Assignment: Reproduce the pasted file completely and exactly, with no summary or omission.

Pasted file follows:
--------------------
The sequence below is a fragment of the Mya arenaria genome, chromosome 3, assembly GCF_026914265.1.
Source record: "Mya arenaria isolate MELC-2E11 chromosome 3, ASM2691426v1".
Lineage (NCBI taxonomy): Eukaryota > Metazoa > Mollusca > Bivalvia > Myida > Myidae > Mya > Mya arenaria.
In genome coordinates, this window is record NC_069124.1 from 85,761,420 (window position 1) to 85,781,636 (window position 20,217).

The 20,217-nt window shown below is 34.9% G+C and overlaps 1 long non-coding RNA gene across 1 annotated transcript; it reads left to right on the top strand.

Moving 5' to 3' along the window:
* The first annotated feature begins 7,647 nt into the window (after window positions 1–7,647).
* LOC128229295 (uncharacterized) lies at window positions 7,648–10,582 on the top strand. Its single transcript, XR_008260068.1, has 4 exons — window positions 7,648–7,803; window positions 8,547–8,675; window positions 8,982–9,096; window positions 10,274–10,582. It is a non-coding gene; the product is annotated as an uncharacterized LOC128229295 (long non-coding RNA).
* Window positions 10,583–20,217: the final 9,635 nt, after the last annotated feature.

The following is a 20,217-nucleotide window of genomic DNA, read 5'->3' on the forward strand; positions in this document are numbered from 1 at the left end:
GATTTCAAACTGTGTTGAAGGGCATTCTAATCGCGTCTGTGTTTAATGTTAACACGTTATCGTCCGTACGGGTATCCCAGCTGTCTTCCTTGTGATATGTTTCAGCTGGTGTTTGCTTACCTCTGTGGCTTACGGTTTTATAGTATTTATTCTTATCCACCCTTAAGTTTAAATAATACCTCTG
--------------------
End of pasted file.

The sequence below is a fragment of the Mya arenaria genome, chromosome 3, assembly GCF_026914265.1.
Source record: "Mya arenaria isolate MELC-2E11 chromosome 3, ASM2691426v1".
Lineage (NCBI taxonomy): Eukaryota > Metazoa > Mollusca > Bivalvia > Myida > Myidae > Mya > Mya arenaria.
In genome coordinates, this window is record NC_069124.1 from 85,761,420 (window position 1) to 85,781,636 (window position 20,217).

The 20,217-nt window shown below is 34.9% G+C and overlaps 1 long non-coding RNA gene across 1 annotated transcript; it reads left to right on the top strand.

Moving 5' to 3' along the window:
* The first annotated feature begins 7,647 nt into the window (after window positions 1–7,647).
* LOC128229295 (uncharacterized) lies at window positions 7,648–10,582 on the top strand. Its single transcript, XR_008260068.1, has 4 exons — window positions 7,648–7,803; window positions 8,547–8,675; window positions 8,982–9,096; window positions 10,274–10,582. It is a non-coding gene; the product is annotated as an uncharacterized LOC128229295 (long non-coding RNA).
* Window positions 10,583–20,217: the final 9,635 nt, after the last annotated feature.

The following is a 20,217-nucleotide window of genomic DNA, read 5'->3' on the forward strand; positions in this document are numbered from 1 at the left end:
GATTTCAAACTGTGTTGAAGGGCATTCTAATCGCGTCTGTGTTTAATGTTAACACGTTATCGTCCGTACGGGTATCCCAGCTGTCTTCCTTGTGATATGTTTCAGCTGGTGTTTGCTTACCTCTGTGGCTTACGGTTTTATAGTATTTATTCTTATCCACCCTTAAGTTTAAATAATACCTCTG